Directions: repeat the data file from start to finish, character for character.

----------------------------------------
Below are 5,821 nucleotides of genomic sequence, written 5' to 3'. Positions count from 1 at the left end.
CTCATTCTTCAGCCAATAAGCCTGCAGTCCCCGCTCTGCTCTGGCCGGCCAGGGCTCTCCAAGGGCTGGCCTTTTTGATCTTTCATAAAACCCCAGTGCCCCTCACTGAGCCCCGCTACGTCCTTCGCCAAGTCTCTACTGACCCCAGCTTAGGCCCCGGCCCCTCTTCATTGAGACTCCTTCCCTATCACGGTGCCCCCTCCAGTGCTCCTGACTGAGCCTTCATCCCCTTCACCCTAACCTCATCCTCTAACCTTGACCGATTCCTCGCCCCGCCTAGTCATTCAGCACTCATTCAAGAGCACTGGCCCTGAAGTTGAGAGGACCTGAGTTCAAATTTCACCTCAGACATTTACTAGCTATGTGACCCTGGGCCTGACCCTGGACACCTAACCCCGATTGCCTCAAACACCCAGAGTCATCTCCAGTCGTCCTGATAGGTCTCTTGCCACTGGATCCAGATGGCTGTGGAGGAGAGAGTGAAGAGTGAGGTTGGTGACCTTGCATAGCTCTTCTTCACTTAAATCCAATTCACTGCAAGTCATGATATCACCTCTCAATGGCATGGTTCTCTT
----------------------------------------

Below are 5,821 nucleotides of genomic sequence, written 5' to 3'. Positions count from 1 at the left end.
CTCATTCTTCAGCCAATAAGCCTGCAGTCCCCGCTCTGCTCTGGCCGGCCAGGGCTCTCCAAGGGCTGGCCTTTTTGATCTTTCATAAAACCCCAGTGCCCCTCACTGAGCCCCGCTACGTCCTTCGCCAAGTCTCTACTGACCCCAGCTTAGGCCCCGGCCCCTCTTCATTGAGACTCCTTCCCTATCACGGTGCCCCCTCCAGTGCTCCTGACTGAGCCTTCATCCCCTTCACCCTAACCTCATCCTCTAACCTTGACCGATTCCTCGCCCCGCCTAGTCATTCAGCACTCATTCAAGAGCACTGGCCCTGAAGTTGAGAGGACCTGAGTTCAAATTTCACCTCAGACATTTACTAGCTATGTGACCCTGGGCCTGACCCTGGACACCTAACCCCGATTGCCTCAAACACCCAGAGTCATCTCCAGTCGTCCTGATAGGTCTCTTGCCACTGGATCCAGATGGCTGTGGAGGAGAGAGTGAAGAGTGAGGTTGGTGACCTTGCATAGCTCTTCTTCACTTAAATCCAATTCACTGCAAGTCATGATATCACCTCTCAATGGCATGGTTCTCTT